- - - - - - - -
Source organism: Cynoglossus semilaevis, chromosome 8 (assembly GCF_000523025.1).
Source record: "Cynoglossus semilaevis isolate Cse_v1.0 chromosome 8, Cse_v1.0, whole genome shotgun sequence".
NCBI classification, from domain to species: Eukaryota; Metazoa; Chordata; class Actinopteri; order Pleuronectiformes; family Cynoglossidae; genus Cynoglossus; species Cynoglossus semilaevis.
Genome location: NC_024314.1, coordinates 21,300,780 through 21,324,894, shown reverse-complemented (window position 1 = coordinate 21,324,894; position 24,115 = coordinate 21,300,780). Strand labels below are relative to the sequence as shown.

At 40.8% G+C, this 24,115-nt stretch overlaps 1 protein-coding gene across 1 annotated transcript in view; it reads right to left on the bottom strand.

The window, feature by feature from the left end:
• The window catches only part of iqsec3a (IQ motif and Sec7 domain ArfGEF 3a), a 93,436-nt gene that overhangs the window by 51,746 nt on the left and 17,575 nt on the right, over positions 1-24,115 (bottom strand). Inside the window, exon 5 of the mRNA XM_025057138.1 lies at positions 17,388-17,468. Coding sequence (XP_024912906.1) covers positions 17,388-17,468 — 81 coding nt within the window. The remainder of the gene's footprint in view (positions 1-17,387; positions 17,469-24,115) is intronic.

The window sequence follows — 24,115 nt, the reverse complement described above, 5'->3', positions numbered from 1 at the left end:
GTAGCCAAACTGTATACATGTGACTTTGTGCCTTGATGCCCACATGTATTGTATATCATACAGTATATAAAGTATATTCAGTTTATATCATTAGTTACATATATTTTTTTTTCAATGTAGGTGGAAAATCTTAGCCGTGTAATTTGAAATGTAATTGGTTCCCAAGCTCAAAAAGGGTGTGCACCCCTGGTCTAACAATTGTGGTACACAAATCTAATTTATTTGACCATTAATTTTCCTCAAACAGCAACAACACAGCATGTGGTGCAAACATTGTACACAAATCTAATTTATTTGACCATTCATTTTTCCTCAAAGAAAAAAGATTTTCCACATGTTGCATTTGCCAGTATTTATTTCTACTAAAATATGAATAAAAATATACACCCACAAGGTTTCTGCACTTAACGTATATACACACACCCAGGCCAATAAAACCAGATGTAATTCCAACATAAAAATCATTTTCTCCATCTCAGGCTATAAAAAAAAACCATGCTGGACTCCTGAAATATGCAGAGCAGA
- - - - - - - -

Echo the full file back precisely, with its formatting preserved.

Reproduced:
Source organism: Cynoglossus semilaevis, chromosome 8 (assembly GCF_000523025.1).
Source record: "Cynoglossus semilaevis isolate Cse_v1.0 chromosome 8, Cse_v1.0, whole genome shotgun sequence".
NCBI classification, from domain to species: Eukaryota; Metazoa; Chordata; class Actinopteri; order Pleuronectiformes; family Cynoglossidae; genus Cynoglossus; species Cynoglossus semilaevis.
Genome location: NC_024314.1, coordinates 21,300,780 through 21,324,894, shown reverse-complemented (window position 1 = coordinate 21,324,894; position 24,115 = coordinate 21,300,780). Strand labels below are relative to the sequence as shown.

At 40.8% G+C, this 24,115-nt stretch overlaps 1 protein-coding gene across 1 annotated transcript in view; it reads right to left on the bottom strand.

The window, feature by feature from the left end:
• The window catches only part of iqsec3a (IQ motif and Sec7 domain ArfGEF 3a), a 93,436-nt gene that overhangs the window by 51,746 nt on the left and 17,575 nt on the right, over positions 1-24,115 (bottom strand). Inside the window, exon 5 of the mRNA XM_025057138.1 lies at positions 17,388-17,468. Coding sequence (XP_024912906.1) covers positions 17,388-17,468 — 81 coding nt within the window. The remainder of the gene's footprint in view (positions 1-17,387; positions 17,469-24,115) is intronic.

The window sequence follows — 24,115 nt, the reverse complement described above, 5'->3', positions numbered from 1 at the left end:
GTAGCCAAACTGTATACATGTGACTTTGTGCCTTGATGCCCACATGTATTGTATATCATACAGTATATAAAGTATATTCAGTTTATATCATTAGTTACATATATTTTTTTTTCAATGTAGGTGGAAAATCTTAGCCGTGTAATTTGAAATGTAATTGGTTCCCAAGCTCAAAAAGGGTGTGCACCCCTGGTCTAACAATTGTGGTACACAAATCTAATTTATTTGACCATTAATTTTCCTCAAACAGCAACAACACAGCATGTGGTGCAAACATTGTACACAAATCTAATTTATTTGACCATTCATTTTTCCTCAAAGAAAAAAGATTTTCCACATGTTGCATTTGCCAGTATTTATTTCTACTAAAATATGAATAAAAATATACACCCACAAGGTTTCTGCACTTAACGTATATACACACACCCAGGCCAATAAAACCAGATGTAATTCCAACATAAAAATCATTTTCTCCATCTCAGGCTATAAAAAAAAACCATGCTGGACTCCTGAAATATGCAGAGCAGA